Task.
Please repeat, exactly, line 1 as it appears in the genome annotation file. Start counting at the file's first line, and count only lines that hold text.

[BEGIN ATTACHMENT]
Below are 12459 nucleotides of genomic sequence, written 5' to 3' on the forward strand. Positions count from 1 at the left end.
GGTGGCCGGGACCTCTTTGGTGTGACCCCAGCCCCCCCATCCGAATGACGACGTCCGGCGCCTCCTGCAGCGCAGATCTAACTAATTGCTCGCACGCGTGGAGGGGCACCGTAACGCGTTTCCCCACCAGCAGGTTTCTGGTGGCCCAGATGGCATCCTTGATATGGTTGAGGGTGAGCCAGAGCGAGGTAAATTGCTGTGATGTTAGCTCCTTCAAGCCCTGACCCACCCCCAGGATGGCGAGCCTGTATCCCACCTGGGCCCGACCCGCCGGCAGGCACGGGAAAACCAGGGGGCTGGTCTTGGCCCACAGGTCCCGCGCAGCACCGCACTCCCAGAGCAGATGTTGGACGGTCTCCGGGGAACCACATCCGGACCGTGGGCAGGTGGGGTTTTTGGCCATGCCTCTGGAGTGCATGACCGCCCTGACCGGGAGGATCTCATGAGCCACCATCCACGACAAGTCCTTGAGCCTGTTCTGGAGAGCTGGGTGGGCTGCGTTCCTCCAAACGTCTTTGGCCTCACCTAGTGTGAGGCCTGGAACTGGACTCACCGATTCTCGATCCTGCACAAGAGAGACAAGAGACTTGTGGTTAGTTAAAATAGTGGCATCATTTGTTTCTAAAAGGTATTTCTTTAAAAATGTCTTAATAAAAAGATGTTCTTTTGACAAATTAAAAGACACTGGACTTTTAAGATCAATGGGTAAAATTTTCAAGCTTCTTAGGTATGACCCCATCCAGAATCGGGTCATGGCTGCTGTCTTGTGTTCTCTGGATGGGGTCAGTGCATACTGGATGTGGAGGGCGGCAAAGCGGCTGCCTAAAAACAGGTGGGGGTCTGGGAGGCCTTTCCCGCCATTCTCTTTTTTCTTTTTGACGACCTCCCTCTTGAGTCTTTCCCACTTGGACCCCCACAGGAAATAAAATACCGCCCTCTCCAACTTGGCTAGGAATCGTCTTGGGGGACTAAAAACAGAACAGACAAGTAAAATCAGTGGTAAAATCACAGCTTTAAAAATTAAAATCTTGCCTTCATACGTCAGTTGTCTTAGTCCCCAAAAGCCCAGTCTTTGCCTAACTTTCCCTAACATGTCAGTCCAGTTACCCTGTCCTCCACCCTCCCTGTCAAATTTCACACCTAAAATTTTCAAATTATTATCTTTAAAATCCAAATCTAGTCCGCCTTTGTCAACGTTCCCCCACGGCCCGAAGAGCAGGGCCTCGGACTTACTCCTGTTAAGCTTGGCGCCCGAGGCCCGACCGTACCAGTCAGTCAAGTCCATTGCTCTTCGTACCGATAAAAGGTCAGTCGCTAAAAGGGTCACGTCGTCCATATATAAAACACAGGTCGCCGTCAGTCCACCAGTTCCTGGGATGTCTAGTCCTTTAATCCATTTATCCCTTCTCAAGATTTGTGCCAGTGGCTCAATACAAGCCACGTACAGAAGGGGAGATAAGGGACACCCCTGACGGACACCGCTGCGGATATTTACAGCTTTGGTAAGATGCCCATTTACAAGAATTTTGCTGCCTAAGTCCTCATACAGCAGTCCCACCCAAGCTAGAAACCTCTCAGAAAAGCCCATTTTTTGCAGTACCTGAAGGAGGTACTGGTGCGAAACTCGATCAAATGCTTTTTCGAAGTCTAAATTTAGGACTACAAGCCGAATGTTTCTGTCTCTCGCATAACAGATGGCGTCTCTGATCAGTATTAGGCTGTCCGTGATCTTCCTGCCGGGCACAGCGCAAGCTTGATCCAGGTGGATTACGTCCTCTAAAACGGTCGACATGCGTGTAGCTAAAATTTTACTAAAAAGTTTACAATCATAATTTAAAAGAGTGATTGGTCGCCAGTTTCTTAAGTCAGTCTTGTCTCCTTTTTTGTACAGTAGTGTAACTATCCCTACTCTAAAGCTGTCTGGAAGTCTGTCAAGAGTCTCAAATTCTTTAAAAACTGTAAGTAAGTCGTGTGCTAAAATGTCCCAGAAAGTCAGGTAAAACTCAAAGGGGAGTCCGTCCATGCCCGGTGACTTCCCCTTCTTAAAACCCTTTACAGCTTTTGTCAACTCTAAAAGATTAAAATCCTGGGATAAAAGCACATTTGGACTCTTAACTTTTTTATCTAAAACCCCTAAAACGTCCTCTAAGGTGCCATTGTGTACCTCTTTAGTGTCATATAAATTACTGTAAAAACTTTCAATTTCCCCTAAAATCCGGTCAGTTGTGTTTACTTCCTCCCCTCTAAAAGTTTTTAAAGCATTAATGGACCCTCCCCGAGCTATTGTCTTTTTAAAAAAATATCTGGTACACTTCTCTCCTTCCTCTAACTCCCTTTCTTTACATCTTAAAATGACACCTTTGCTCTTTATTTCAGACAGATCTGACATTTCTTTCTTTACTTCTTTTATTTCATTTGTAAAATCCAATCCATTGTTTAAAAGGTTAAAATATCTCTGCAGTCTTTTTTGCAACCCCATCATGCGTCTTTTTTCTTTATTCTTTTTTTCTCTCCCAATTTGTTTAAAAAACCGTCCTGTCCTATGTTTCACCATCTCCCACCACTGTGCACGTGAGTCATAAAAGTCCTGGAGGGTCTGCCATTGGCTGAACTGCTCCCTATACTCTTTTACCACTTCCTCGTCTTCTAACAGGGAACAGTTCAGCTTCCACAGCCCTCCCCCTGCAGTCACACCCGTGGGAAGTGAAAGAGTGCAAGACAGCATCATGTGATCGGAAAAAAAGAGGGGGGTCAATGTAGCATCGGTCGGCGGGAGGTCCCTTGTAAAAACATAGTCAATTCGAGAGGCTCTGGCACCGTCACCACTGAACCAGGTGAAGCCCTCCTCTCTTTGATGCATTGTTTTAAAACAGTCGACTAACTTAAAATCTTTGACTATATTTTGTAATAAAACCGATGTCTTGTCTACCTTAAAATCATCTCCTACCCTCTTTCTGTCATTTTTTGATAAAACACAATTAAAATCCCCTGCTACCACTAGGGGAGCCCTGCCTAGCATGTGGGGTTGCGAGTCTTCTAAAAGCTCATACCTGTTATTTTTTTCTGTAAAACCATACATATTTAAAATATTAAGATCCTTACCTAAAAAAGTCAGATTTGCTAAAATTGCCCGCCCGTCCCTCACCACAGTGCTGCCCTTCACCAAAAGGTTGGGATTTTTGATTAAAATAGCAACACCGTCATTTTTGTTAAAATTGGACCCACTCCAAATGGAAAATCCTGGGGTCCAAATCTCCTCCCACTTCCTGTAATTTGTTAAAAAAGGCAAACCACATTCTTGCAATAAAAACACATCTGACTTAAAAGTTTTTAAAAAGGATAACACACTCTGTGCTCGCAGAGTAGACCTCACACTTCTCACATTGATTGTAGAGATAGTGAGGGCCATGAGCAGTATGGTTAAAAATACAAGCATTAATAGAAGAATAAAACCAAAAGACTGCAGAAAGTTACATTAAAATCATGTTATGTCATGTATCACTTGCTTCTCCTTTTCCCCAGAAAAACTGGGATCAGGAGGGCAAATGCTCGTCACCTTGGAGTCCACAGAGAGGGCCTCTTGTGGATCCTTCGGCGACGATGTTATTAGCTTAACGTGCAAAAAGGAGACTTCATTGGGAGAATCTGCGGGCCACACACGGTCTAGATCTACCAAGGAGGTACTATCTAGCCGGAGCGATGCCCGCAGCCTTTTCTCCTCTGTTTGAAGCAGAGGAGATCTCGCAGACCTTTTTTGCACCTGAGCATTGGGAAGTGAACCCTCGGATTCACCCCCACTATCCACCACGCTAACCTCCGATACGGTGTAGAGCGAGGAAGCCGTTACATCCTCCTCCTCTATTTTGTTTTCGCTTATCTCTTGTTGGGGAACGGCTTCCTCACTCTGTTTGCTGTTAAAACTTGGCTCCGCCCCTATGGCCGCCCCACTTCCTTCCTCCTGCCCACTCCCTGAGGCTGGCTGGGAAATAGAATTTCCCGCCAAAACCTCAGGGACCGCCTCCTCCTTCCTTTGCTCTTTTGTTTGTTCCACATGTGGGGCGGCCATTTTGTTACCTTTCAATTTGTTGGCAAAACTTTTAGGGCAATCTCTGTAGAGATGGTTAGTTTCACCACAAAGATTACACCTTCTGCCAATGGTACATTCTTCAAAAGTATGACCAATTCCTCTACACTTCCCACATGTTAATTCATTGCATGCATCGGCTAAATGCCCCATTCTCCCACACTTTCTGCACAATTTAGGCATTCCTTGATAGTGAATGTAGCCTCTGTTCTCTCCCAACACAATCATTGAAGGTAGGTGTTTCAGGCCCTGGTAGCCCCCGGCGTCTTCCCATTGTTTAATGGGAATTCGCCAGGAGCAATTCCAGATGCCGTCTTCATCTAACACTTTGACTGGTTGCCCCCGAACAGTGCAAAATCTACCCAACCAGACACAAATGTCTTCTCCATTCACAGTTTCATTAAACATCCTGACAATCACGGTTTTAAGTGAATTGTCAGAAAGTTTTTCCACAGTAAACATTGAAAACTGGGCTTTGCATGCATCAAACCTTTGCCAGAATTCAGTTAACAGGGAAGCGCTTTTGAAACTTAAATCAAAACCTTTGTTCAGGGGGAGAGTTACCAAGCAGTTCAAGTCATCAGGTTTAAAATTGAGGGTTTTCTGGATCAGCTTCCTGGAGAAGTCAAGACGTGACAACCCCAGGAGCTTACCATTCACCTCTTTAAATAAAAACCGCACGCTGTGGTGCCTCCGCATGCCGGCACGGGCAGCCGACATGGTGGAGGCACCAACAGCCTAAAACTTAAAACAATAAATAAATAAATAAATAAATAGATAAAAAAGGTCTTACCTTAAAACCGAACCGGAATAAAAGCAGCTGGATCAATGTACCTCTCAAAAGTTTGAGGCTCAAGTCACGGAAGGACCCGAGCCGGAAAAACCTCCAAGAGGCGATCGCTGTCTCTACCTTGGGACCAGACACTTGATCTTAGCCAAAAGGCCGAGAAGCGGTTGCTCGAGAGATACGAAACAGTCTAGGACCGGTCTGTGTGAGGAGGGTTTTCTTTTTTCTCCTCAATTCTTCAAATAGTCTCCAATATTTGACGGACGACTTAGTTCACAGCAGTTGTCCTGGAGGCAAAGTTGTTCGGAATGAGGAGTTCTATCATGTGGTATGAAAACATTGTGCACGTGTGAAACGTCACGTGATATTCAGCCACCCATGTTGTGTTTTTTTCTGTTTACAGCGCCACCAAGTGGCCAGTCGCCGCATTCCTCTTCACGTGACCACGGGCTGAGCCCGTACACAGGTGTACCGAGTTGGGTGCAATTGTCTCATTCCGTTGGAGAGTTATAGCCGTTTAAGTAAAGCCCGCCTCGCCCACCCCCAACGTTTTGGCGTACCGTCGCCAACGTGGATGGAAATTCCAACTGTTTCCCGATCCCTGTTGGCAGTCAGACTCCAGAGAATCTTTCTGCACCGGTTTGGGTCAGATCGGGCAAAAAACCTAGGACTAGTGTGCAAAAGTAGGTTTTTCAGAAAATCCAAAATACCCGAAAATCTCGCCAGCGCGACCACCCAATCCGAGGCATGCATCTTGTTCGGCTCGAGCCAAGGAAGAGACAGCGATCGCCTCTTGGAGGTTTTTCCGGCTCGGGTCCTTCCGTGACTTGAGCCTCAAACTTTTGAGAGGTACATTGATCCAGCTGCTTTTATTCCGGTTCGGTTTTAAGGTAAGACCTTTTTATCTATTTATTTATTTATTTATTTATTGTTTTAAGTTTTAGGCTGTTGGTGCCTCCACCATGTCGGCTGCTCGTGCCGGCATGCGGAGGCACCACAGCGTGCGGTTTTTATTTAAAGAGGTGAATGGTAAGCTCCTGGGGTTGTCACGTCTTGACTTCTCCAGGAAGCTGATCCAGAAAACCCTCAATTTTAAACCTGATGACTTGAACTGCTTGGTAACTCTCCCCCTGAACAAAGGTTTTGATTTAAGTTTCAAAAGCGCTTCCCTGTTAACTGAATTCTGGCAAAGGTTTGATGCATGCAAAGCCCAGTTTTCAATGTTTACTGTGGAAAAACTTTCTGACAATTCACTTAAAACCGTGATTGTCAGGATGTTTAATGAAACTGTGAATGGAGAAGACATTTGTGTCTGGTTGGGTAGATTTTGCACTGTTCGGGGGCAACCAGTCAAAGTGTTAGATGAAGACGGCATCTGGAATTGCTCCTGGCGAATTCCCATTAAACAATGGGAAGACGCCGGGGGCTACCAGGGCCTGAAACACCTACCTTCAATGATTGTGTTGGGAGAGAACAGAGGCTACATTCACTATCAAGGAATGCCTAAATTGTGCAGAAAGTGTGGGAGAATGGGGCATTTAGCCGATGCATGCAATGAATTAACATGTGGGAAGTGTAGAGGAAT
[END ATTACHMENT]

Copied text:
Below are 12459 nucleotides of genomic sequence, written 5' to 3' on the forward strand. Positions count from 1 at the left end.